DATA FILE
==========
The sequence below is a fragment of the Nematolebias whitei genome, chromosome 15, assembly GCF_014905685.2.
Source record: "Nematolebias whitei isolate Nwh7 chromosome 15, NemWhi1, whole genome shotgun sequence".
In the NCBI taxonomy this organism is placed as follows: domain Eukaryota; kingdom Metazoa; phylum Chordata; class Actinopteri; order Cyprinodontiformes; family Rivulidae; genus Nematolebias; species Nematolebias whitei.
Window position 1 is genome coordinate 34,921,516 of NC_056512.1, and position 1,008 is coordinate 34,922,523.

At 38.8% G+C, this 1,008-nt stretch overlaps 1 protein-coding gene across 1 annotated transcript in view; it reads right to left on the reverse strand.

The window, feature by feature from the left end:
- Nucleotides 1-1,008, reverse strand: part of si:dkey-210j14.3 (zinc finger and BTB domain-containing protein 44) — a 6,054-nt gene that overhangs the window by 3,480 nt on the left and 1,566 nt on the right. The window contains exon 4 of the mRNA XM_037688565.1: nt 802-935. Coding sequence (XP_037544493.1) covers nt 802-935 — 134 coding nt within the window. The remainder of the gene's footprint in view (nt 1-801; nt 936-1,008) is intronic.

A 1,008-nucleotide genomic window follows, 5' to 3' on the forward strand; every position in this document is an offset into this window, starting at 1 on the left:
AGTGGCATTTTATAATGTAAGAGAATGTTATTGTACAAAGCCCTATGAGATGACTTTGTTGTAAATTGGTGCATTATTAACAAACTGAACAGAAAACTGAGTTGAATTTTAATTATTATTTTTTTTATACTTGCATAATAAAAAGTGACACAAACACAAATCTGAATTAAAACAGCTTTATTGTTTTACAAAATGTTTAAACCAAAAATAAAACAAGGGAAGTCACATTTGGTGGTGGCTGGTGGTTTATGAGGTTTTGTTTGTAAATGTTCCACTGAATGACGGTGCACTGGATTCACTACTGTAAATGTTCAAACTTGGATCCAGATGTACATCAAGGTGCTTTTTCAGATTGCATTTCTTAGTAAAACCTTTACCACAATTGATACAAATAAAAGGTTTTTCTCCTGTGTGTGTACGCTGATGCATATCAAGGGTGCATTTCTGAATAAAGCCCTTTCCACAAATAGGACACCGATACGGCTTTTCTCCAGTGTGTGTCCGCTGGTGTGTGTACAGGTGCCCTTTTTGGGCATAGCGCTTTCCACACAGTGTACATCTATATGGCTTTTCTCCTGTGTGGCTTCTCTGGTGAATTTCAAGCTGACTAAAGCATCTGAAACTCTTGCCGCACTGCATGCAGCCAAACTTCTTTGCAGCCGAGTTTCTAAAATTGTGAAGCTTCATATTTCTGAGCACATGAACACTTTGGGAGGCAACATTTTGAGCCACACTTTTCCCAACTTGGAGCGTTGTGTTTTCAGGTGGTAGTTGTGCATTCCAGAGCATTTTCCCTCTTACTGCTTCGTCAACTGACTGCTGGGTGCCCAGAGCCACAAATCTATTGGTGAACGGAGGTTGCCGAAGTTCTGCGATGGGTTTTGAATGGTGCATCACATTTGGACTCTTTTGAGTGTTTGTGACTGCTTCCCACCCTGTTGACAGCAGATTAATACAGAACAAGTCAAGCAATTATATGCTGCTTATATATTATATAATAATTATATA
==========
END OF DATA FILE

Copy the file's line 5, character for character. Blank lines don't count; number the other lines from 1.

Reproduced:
At 38.8% G+C, this 1,008-nt stretch overlaps 1 protein-coding gene across 1 annotated transcript in view; it reads right to left on the reverse strand.